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Crime, Punishment, and ResponsibilityThe Jurisprudence of Antony Duff$
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Rowan Cruft, Matthew H. Kramer, and Mark R. Reiff

Print publication date: 2011

Print ISBN-13: 9780199592814

Published to Oxford Scholarship Online: September 2011

DOI: 10.1093/acprof:oso/9780199592814.001.0001

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PRINTED FROM OXFORD SCHOLARSHIP ONLINE (www.oxfordscholarship.com). (c) Copyright Oxford University Press, 2019. All Rights Reserved. An individual user may print out a PDF of a single chapter of a monograph in OSO for personal use. date: 14 November 2019

Public Wrongs and the ‘Criminal Law's Business’: When Victims Won't Share

Public Wrongs and the ‘Criminal Law's Business’: When Victims Won't Share

Chapter:
(p.254) 15 Public Wrongs and the ‘Criminal Law's Business’: When Victims Won't Share
Source:
Crime, Punishment, and Responsibility
Author(s):

Michelle Madden Dempsey

Publisher:
Oxford University Press
DOI:10.1093/acprof:oso/9780199592814.003.0015

This chapter engages with Professor Duff's account of public wrongs, which features prominently in Duff's more general account of the proper ambit of the criminal law's business. According to this account, a wrong perpetrated against an individual victim becomes a public wrong insofar as it is shared by the victim's community. By focusing on cases involving victims who reject the criminal law's intervention (victims who, in Duff's phrasing, do not wish to share the wrongs done to them), the chapter illustrates an alternative way of thinking about the proper scope of the criminal law's business. This alternative, referred to here in this chapter as the institutional bureaucracy account, provides (it is hoped) a more satisfying explanation of why the criminal law's intervention may be justified even when victims do not wish to share the wrongs done to them.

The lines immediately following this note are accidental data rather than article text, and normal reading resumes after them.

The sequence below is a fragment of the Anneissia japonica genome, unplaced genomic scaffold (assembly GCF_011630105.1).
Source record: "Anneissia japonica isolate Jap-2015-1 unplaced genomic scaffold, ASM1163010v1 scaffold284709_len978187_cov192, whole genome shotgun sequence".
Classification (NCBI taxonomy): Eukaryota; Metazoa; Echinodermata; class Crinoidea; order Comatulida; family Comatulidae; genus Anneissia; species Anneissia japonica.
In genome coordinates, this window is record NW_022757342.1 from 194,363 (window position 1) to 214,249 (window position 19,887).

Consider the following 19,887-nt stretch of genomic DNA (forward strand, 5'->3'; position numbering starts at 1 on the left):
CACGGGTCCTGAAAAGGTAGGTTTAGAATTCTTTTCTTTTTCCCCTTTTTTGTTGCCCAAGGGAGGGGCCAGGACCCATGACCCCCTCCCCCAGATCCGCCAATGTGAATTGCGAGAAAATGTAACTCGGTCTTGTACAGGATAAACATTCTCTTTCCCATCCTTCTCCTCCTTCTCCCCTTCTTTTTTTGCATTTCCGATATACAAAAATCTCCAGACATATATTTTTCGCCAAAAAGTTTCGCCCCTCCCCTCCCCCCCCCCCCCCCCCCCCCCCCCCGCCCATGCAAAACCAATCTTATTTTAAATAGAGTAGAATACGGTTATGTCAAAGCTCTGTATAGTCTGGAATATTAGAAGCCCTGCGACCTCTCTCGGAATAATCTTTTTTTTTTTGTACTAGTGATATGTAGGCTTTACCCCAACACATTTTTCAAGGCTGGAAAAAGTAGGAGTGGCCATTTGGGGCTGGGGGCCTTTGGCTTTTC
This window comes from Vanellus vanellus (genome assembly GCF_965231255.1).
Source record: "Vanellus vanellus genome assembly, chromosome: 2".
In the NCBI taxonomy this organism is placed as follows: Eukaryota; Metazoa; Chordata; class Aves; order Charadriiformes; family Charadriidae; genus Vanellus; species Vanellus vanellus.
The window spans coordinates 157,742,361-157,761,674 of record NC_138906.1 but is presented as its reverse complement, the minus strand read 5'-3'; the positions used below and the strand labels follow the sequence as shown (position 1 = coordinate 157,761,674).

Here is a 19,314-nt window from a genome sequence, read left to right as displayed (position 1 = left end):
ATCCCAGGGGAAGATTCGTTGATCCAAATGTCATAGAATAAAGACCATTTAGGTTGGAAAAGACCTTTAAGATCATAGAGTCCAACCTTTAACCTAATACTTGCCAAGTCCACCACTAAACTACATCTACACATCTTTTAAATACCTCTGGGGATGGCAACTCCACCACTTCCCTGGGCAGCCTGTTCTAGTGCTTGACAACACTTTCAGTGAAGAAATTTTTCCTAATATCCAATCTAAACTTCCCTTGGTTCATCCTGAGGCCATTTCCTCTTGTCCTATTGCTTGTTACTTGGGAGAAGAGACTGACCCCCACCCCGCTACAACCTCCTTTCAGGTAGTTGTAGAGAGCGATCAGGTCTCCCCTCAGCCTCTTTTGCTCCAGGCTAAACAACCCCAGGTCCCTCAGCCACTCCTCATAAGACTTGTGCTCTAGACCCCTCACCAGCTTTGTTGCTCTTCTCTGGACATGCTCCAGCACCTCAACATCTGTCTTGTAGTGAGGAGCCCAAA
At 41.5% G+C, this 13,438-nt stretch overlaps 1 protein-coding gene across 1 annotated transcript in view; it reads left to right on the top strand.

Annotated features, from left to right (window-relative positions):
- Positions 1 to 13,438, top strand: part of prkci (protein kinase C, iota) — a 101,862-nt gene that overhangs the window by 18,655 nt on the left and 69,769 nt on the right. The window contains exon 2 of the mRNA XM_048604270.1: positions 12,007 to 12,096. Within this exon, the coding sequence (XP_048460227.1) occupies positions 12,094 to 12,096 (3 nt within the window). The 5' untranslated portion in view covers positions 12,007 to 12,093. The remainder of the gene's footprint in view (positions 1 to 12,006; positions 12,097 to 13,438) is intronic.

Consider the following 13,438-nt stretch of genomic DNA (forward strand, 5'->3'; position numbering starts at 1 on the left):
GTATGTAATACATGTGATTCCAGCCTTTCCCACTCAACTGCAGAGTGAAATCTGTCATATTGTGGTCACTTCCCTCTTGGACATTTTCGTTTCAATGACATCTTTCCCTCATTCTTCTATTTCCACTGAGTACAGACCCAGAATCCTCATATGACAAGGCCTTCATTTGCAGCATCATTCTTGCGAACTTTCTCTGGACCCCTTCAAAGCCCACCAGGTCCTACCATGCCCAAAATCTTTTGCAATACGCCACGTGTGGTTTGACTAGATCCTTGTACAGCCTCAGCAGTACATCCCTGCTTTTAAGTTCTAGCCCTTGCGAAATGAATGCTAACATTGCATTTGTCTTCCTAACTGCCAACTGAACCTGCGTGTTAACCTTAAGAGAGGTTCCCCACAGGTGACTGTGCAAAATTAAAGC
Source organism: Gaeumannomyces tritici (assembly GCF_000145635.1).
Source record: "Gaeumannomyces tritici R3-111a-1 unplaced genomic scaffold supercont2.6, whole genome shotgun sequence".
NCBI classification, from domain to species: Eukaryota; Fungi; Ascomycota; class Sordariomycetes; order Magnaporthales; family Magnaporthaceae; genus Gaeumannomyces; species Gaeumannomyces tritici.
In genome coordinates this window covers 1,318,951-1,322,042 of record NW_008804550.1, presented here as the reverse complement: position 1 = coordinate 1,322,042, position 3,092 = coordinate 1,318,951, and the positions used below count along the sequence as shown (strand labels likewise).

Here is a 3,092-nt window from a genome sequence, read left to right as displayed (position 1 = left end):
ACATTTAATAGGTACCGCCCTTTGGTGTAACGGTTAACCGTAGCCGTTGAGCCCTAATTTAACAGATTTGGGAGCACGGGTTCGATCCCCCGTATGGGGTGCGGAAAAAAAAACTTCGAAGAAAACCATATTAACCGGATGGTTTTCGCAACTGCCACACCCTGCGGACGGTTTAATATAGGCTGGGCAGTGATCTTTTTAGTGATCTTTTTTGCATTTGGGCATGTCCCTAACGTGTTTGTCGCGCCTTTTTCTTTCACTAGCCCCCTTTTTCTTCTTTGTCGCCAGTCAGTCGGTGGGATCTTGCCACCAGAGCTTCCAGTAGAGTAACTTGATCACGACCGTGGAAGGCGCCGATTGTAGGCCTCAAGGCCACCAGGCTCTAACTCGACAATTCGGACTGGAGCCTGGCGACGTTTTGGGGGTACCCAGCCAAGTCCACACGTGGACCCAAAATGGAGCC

Keywords:   criminalisation, public wrongs, victim, victim withdrawal, criminal law, wrongs, racism, displacement function, constitutive function

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